Today the Centers for Medicare and Medicaid Services (CMS) set arbitrary prices for Medicare Durable Medical Equipment (DME) supplies based on CMS’ flawed bidding process. It was not the bidders who set the prices, but CMS through its arbitrary manipulation of the quantities associated with each bidder. CMS was able to pick any price between the lowest bid made by any bidder and the highest bid made by any bidder through its selection of quantities. The CMS-set quantities are never revealed and never used for anything but setting the price. This is why the CMS process is not an auction at all, but an arbitrary pricing process.

The process may sound like administrative pricing—the administrator is setting the price—but it is much worse, since rather than allowing any qualified supplier to supply at the CMS set price, only those who bid at or below the set price can participate. This restriction of who can supply is what creates the incentive for suicide bids and guarantees that CMS will have the opportunity to select prices as low as CMS believes are possible without market collapse. It is neither surprising nor impressive that CMS set prices that resulted in deep discounts from the current administrative prices (a 72 percent drop for mail-order diabetes and a 45 percent drop on average for other categories). The lower prices take effect in 1 July 2013. Time will tell whether CMS set the “right prices.”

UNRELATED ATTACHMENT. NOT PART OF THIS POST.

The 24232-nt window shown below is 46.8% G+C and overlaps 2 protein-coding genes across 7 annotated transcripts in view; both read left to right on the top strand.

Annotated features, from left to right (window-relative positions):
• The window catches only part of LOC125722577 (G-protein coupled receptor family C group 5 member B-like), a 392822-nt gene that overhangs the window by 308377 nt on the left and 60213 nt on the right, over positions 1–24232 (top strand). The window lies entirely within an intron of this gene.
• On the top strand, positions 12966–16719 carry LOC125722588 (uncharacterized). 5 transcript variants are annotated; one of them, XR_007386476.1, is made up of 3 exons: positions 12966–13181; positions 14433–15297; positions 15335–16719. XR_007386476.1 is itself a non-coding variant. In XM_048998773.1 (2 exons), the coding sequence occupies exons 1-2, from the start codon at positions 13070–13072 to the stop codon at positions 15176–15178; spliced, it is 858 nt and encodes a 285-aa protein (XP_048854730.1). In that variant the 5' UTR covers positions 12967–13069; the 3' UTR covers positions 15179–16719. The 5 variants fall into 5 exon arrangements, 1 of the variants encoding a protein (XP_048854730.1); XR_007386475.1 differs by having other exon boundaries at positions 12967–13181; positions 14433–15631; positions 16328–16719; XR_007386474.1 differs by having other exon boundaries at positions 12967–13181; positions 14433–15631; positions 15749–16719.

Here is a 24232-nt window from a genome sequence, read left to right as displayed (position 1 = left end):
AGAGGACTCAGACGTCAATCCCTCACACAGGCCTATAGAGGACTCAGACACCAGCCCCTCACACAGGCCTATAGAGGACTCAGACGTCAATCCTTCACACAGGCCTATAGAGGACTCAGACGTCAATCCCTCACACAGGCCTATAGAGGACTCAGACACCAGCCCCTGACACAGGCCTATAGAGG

One thing is certain: these are not competitive prices set by the competitive bids of suppliers. And there is no basis to believe that the set of “winning” suppliers includes those who can supply quality goods and services at least cost. Both the prices and the set of winners were arbitrarily set by CMS without any explanation. On this all experts agree. It is difficult to imagine a more flawed process.

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